How street artists reimagine city maps

Tagging the city. Image: MOMO/Somerset House.

What counts as a map? Cartographical purists certainly wouldn't recognise much in the displays at Mapping the City, a new exhibition at London's Somerset House.

The walls of the newly re-opened New Wing, still raw and unpainted, are covered by a mishmash of brightly coloured canvases. The exhibit's floor is partly taken up by a large orange teepee and a cardboard cartoon figure.

The exhibition asked over 50 street and graffiti artists to create a work on the theme of "the city". Some played with city maps; others highlighted features of urban architecture. While the artworks and maps featured wouldn't be much use if you needed to find the central train station or a pharmacy, they do say a lot about the cities themselves and the artists' perception of them. Here are a few of our favourites. 

1. Manhattan

Momo: "Tag Manhattan", 2013. Click for a larger image. 

This work is by a street artist called MOMO (if you look closely, the line on the map spells it out), and is actually a recreation of a stunt he pulled in 2006. Using orange paint, he drew a thin, 8 mile line, using the streets of Manhattan to make up the letters of his tag.

Another piece in the exhibition, Brad Downey's "Face", uses a similar device: the streets of Chicago are used to form the face of an elderly man.

2. Bangkok

Swoon: "Bangkok", 2009-2012. Click for a larger image. 

This cutout of a woman apparently perched atop a tower of Bangkok stilt houses was created by Brooklyn street artist Swoon. She specialises in "street pasting" – sticking images of friends or family on abandoned buildings and street signs around the world – and has said she's fascinated by the "relationship of people to their built environment". 

3. Los Angeles

Augustine Kofie: "Overcast Angeles", 2014. Click for a larger image. 

Augustine Kofie has been on the LA graffiti scene since the mid-90s. His work tends to use found or everyday materials – the work above is made from yardsticks, ballpoint pen, correction fluid and recycled maps and pieces of paper. 

4. Buenos Aires

Chu: "Buenos Aires", 2012. Click for a larger image. 

Chu was part of a mid-2000s Buenos Aires street art movement which replaced propaganda and pictures of politicians with huge, colourful works of street art. He told BrooklynStreetArt, a graffiti and street art website, that for this piece, he wanted to create a personalised transport map:  

I tried to create a map of Buenos Aires marking my usual movements around the city. I am used to moving around it a lot, from one side to other, and sometimes it is really chaotic and stressful. However it is also really where I get a lot of inspiration

Probably not much use of you're a tourist, mind.

5. Beijing

Eltono: "Promenades", 2014. Click for a larger image. 

Like Chu's and piece, this sculpture takes the visual symbolism of public transport maps and uses it to track the movements of the individual. El Tono took several walks through Beijing, tracked them on his phone GPS, then turned them into wooden cutouts. 

Mapping the City is on show at Somerset House until 15 February. 


Sadiq Khan and Grant Shapps clash over free bus travel for under 18s

A London bus at Victoria station. Image: Getty.

The latest front in the row between Transport for London (TfL) and national government over how to fund the capital’s transport system: free bus travel for the under 18s.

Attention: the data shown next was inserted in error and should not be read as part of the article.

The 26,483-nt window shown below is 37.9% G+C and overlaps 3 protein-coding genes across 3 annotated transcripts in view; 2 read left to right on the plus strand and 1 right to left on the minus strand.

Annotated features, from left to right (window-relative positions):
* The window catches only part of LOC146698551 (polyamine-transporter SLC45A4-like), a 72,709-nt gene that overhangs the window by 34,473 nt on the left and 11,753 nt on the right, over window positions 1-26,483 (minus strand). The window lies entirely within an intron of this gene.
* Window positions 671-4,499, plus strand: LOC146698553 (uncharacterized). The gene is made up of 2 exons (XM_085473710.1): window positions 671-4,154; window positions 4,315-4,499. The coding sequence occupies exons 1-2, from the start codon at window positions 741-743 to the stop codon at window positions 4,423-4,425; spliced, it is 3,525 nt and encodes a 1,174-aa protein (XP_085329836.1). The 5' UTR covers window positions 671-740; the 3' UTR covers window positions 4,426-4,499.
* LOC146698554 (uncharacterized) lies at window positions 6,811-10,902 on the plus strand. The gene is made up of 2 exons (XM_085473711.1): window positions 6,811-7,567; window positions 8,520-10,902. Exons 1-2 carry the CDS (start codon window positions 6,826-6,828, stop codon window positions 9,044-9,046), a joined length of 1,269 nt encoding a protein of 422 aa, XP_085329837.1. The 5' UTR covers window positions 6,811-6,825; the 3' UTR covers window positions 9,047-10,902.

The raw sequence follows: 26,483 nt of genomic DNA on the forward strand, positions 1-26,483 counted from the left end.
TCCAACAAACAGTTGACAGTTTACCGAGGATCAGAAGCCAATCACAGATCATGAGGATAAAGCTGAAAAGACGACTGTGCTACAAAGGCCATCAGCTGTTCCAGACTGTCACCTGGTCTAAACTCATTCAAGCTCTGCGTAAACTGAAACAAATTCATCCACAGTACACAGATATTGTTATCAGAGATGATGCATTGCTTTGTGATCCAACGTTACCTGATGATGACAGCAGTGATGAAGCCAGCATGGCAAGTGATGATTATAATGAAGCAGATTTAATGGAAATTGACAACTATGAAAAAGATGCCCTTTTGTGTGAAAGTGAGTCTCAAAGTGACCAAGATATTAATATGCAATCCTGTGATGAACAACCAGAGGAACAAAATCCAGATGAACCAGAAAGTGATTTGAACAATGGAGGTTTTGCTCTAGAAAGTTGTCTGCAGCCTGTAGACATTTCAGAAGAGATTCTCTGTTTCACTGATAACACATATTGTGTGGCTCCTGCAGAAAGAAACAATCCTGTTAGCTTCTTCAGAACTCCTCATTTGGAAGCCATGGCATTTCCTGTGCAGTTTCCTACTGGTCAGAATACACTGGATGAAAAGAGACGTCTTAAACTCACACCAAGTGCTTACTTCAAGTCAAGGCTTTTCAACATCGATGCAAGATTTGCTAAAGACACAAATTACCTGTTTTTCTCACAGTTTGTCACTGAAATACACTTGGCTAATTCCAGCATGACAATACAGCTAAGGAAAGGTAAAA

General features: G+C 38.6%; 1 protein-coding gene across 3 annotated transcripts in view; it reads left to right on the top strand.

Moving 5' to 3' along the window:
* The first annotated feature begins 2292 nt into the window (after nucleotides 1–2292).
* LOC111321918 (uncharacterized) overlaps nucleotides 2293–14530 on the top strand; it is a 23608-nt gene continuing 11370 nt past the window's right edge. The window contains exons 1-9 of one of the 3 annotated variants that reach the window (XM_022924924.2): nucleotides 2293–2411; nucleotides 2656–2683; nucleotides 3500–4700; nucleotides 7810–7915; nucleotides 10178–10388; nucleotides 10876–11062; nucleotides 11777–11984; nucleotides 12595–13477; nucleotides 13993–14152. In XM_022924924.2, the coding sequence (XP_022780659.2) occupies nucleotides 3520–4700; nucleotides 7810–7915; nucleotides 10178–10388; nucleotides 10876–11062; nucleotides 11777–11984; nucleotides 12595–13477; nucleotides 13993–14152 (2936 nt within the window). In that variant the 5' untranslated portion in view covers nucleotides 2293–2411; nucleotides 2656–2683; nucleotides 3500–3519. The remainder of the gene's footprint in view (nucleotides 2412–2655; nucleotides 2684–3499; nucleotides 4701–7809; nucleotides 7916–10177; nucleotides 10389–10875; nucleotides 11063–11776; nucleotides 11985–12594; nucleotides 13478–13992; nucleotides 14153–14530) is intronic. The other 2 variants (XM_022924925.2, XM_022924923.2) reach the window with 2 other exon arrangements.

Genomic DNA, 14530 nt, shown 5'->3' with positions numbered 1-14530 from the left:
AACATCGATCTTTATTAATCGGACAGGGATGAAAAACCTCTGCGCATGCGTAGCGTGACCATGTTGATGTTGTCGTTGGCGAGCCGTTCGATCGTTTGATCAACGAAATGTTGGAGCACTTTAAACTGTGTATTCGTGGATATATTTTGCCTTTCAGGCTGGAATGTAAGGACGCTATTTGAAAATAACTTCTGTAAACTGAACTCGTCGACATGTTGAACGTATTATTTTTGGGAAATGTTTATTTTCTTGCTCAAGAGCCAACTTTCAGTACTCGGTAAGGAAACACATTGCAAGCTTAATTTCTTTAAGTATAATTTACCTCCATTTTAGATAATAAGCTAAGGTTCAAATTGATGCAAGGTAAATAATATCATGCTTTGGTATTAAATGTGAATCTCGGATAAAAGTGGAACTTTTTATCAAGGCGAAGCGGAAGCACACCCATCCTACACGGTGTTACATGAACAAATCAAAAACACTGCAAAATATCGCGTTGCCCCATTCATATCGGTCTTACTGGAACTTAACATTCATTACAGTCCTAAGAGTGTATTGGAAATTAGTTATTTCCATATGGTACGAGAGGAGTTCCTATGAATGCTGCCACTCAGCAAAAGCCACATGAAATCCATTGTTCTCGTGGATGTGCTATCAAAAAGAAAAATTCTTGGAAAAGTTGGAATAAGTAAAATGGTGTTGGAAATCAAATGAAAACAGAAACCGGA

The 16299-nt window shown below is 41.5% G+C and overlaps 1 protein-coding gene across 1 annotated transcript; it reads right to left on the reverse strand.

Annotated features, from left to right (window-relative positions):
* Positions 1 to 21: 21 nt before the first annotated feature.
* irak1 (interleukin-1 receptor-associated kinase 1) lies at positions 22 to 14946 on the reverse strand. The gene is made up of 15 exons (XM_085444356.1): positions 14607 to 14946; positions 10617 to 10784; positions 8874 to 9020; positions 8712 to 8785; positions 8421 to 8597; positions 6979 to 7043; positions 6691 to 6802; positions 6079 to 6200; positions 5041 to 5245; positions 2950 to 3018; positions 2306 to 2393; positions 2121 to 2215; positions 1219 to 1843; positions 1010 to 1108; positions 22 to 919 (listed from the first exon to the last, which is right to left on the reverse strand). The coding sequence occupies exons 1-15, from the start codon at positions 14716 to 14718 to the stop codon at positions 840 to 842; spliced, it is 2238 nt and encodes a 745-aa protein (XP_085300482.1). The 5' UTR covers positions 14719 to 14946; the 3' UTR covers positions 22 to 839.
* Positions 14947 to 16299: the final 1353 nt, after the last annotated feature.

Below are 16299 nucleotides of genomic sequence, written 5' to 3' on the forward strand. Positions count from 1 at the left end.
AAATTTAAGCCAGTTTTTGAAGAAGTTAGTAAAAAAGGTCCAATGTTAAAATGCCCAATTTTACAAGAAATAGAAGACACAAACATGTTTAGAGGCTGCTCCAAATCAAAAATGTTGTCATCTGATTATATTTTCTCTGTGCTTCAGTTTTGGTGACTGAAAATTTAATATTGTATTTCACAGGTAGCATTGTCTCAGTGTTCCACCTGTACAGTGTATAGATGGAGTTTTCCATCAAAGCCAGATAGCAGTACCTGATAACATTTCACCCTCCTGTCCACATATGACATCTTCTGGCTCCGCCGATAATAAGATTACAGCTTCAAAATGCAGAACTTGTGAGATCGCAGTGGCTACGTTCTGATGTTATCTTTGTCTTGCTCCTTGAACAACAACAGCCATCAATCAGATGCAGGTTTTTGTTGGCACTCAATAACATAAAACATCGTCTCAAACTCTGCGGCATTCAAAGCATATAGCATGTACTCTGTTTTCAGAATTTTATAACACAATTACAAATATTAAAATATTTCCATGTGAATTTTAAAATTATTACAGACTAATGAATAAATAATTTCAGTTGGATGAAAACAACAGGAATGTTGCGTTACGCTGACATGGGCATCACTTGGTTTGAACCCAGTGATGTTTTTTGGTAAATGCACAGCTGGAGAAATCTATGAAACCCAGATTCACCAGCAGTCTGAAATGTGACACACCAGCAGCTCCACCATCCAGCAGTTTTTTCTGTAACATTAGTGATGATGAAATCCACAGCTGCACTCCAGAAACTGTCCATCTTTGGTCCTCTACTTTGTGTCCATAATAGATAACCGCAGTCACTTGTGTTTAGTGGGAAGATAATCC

Two weeks ago, you’ll recall, TfL came perilously close to running out of money and was forced to ask for a bail out. The government agreed, but offered less money, and with more strings attached, than the agency wanted. At present, there are a range of fare discounts – some up to 100% – available to children depending on their age and which service they’re using, provided they have the right Oyster card. One of the government’s strings, the mayor’s office says, was to end all free TfL travel for the under 18s, Oyster or no Oyster.

The Department for Transport’s line on all this is that this is about maximising capacity. Many working-age people need to use buses to get to their jobs: they’re more likely to be able to do that, while also social distancing, if those buses aren’t already full of teenagers riding for free. (DfT cited the same motivation for banning the use of the Freedom Pass, which provides free travel for the retired, at peak times.)

But in an open letter to transport secretary Grant Shapps, the mayor, Sadiq Khan, wrote that TfL believed that 30% of children who currently received free travel had a statutory entitlement to it, because they attend schools more than a certain distance from their homes. If TfL doesn’t fund this travel, London’s boroughs must, which apart from loading costs onto local government means replacing an administrative system that already exists with one that doesn’t. 

Some Labour staffers also smell Tory ideological objections to free things for young people at work. To quote Khan’s letter:

“It is abundantly clear that losing free travel would hit the poorest Londoners hardest at a time when finances are stretched more than ever... I want to make sure that families who might not have a choice but to use public transport are not further disadvantaged.”

London’s deputy mayor for transport, Heidi Alexander, is set to meet government officials next week to discuss all this. In the mean time, you can read Khan’s letter here.

UPDATE: The original version of this piece noted that the full agreement between the mayor and DfT remained mysteriously unpublished. Shortly after this story went live, the agreement appeared. Here it is.

Jonn Elledge was founding editor of CityMetric. He is on Twitter as @jonnelledge and on Facebook as JonnElledgeWrites.